A homeowner in Atenco, México state, is wondering if the cancellation of Mexico City’s new airport will allow her to keep her house.
The house owned by Nieves Rodríguez, 59, for the past 21 years lies on the route of the Ecatepec-Peñón highway, one of many infrastructure projects whose future remains in limbo after President López Obrador announced cancellation of the airport project.
Work on the highway surprised her, she said, because no one had consulted her or warned her that her house would soon be in the middle of the new road.
“I found out when I started to see a lot of movement. I noticed they were raising the road more and more, and I was still here. I thought, ‘I’m not worried, this is my land, it’s my house,'” said Rodríguez.
Then a year and a half ago a representative of the construction firm paid a visit.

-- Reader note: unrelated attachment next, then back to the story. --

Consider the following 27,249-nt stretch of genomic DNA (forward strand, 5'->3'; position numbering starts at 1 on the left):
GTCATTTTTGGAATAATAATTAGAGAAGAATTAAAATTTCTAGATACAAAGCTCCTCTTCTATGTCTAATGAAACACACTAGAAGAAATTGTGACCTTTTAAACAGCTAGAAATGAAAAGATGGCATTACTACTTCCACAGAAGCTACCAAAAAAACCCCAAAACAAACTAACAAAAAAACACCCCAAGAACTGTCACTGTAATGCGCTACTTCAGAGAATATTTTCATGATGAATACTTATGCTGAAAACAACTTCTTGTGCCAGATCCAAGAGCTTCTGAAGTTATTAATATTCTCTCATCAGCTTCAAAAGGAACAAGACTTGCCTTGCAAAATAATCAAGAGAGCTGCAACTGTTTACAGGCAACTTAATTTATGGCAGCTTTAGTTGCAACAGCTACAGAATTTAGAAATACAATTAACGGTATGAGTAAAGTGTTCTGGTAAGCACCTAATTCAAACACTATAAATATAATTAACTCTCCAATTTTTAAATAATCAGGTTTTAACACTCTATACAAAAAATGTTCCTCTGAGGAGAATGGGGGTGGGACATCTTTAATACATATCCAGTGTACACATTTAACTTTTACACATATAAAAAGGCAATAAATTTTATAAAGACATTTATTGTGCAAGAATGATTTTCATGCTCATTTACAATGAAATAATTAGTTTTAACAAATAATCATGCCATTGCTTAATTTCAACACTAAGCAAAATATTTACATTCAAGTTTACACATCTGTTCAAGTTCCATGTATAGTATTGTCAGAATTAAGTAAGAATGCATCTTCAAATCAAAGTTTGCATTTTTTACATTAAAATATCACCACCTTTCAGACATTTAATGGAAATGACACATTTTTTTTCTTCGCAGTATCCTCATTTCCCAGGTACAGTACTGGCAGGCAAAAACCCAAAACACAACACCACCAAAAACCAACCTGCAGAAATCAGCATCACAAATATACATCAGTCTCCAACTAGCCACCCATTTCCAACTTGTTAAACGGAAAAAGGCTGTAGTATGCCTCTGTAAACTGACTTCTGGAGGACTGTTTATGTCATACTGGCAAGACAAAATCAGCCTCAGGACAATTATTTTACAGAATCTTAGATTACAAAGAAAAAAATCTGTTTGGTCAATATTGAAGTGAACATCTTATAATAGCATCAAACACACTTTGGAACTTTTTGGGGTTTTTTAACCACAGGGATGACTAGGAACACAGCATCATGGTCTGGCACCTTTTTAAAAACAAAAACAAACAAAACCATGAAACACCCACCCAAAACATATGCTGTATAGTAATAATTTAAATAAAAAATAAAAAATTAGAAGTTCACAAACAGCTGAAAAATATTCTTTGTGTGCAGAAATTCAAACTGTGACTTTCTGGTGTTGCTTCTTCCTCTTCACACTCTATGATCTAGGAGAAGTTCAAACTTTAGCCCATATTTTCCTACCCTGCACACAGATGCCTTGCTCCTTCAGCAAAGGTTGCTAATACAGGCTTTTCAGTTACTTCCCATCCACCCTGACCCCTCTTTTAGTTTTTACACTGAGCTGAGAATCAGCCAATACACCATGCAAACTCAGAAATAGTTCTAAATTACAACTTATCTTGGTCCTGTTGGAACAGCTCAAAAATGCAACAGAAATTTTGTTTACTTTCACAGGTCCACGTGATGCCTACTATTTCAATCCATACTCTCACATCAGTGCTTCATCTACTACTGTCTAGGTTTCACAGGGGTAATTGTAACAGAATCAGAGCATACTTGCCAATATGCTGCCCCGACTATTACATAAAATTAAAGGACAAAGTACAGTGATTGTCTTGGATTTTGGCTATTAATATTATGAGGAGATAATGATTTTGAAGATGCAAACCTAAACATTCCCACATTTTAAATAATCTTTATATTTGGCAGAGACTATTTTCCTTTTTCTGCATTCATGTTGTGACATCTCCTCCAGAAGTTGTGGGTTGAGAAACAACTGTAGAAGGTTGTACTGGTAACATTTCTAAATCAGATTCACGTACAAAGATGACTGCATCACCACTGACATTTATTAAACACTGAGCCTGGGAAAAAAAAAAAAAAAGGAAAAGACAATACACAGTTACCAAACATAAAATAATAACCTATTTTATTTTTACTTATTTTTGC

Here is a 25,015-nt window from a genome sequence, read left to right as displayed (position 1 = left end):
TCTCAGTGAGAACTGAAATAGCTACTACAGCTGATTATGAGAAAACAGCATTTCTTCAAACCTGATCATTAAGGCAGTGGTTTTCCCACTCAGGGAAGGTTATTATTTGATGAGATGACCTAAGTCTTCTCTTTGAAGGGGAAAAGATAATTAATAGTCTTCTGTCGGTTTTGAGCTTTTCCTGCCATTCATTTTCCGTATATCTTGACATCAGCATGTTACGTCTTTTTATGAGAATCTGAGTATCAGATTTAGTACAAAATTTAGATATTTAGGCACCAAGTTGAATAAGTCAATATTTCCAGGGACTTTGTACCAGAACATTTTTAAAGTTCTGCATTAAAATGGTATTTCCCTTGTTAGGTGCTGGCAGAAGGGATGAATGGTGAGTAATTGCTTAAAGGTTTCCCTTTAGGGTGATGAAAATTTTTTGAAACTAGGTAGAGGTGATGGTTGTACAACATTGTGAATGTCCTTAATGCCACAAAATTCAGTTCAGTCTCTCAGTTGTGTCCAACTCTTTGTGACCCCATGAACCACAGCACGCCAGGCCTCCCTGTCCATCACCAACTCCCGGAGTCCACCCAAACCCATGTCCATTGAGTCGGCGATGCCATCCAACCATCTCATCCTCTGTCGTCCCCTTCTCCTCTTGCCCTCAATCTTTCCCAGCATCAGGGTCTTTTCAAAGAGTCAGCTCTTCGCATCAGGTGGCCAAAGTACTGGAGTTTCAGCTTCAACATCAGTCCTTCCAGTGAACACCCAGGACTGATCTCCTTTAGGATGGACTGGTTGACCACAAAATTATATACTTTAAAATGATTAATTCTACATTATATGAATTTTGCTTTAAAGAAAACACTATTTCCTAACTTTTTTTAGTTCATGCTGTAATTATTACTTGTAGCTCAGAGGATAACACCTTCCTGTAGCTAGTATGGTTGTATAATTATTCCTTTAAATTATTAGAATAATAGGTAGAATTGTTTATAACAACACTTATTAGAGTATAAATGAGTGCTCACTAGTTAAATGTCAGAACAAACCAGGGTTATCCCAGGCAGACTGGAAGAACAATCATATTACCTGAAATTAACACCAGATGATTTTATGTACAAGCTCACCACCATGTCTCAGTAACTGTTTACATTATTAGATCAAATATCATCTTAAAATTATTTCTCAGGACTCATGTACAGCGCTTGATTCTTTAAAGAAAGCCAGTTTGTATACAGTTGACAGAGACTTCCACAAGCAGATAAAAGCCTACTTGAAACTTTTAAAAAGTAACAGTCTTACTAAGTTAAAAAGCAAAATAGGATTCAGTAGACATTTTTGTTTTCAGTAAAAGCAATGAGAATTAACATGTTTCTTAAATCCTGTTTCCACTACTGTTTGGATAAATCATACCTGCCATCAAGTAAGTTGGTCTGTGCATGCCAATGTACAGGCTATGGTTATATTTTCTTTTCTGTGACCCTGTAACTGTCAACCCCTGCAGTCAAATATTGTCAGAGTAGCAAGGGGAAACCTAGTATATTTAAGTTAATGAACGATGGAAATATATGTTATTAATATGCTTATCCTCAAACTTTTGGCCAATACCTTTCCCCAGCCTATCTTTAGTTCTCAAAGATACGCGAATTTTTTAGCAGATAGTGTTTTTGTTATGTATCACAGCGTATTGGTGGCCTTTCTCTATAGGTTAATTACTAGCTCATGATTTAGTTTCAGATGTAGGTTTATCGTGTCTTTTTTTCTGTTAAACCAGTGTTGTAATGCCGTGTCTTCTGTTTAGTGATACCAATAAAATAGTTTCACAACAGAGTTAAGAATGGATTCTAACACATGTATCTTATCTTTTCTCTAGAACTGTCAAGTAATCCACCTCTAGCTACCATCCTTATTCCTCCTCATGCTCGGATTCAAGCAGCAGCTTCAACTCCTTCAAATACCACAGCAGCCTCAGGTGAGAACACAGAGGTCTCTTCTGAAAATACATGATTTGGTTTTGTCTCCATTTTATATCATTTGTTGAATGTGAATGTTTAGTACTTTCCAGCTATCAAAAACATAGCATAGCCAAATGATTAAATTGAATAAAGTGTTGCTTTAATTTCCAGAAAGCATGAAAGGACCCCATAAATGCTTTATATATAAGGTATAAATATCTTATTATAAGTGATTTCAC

“They told me they needed to move my house . . . and that if I was not OK with that they would have to expropriate,” she recalled.
Despite the cancellation of the airport project work on the road continues, Rodríguez said, as do the threats of expropriation.
The woman is not alone. Some farmers from Atenco who have set up a camp in her backyard claim the project destroyed hillsides and resulted in the illegal occupation of land and illegal mining operations.
“I am not the only one opposing the airport; all I want is to live in peace,” said Rodríguez.
Source: Criterio Hidalgo (sp)